Thursday, 1 November 2012

Formless Object

Mark Rothko, No. 6, 1964.

Kant believed the sublime differed from beauty; it was something more, something better. When discussing the beautiful and the sublime, he noted that the sublime ‘is to be found in a formless object’, and is without boundaries whereas beauty ‘is connected with the form of the object’ and thus possesses ‘boundaries’.

I see this particular work by Rothko as being without boundaries, as though the artist, predicting the end of his life, manages to portray the sublime in a way that makes us conscious of our own finitude or mortality. We experience the sublime when our imagination fails to comprehend the vastness of the infinite and we become aware of the ideas of reason and their representation of the boundless totality of the universe.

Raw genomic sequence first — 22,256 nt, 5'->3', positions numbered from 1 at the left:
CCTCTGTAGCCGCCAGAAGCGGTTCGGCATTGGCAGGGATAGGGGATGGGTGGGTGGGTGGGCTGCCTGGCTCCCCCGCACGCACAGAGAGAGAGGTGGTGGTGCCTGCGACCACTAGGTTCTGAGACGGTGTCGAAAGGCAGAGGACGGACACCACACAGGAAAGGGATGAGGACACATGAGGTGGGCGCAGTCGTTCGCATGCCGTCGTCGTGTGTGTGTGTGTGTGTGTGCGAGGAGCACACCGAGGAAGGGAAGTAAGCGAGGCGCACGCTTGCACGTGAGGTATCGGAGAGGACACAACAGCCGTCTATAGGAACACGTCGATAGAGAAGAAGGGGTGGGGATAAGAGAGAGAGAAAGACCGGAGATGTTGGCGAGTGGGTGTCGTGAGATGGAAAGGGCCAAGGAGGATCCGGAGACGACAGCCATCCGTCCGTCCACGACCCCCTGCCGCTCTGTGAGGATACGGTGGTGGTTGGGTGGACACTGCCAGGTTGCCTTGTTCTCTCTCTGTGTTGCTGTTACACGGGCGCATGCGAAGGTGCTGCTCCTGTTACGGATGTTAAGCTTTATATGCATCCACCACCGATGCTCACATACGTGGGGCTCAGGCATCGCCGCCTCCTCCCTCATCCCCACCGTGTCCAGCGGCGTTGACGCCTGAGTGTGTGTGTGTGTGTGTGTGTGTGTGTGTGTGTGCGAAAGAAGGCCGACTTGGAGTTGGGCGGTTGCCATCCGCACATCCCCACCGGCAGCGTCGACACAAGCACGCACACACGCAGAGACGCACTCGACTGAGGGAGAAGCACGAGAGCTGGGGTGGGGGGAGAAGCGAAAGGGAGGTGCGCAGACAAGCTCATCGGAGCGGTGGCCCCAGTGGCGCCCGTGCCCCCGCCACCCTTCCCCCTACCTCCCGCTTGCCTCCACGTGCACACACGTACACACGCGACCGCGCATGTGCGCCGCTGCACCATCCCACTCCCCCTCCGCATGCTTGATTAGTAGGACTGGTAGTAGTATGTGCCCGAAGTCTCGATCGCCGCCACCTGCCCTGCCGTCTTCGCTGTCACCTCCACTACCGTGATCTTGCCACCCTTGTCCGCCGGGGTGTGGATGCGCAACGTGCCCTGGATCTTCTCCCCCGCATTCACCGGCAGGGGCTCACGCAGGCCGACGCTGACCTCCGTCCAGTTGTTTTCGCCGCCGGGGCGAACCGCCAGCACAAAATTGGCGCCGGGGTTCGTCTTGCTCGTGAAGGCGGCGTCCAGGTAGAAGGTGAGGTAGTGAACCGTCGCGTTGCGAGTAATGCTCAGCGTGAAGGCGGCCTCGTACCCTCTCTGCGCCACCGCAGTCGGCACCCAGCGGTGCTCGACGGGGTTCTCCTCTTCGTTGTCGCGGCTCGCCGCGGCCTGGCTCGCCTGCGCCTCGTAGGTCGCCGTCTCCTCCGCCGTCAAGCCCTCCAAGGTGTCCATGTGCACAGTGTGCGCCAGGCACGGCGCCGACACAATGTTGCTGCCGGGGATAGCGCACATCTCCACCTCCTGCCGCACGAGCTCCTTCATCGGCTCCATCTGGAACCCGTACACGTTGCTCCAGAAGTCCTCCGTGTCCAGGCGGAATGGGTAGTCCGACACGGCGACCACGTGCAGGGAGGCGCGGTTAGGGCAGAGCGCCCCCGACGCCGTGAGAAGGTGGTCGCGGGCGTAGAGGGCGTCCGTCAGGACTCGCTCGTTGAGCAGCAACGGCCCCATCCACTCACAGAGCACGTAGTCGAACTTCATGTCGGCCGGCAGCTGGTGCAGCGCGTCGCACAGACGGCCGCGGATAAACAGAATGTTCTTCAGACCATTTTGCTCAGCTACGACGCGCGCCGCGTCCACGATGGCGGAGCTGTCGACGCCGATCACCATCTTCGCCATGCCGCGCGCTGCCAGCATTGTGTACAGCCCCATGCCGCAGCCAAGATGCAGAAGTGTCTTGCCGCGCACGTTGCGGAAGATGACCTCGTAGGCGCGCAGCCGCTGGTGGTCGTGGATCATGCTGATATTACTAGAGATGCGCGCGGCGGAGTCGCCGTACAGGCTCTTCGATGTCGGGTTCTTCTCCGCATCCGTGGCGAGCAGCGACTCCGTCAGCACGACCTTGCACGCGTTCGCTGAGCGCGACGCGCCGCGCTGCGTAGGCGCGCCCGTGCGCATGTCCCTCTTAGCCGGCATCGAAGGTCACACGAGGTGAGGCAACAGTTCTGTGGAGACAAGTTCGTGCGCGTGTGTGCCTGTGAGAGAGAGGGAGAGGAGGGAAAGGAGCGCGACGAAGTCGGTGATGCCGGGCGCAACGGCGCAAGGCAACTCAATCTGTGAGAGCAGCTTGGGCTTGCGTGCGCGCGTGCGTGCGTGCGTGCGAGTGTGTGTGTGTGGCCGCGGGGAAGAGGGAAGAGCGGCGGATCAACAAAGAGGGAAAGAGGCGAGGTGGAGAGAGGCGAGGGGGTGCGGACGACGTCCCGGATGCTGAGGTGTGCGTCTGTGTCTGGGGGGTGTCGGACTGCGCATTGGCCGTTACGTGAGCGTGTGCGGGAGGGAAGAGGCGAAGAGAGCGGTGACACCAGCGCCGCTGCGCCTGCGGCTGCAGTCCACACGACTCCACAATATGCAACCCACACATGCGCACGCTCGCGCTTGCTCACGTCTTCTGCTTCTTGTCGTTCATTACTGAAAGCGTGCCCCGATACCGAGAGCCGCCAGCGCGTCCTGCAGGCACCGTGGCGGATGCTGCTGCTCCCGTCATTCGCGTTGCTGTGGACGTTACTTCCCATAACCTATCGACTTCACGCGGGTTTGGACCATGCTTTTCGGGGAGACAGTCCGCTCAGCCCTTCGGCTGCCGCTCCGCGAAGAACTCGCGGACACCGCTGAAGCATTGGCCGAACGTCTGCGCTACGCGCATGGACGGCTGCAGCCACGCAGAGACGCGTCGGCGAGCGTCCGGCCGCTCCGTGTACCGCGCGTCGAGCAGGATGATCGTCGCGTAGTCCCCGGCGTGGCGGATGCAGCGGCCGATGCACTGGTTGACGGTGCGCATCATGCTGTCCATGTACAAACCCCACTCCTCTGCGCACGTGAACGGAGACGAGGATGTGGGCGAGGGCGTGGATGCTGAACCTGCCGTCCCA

In reference to Burke however, it seems to be less about nature and more about how we feel, for example, although such a work could inspire anxiety, perhaps even terror, we receive some kind of pleasure through viewing this work, releasing the aesthetic experience from beauty.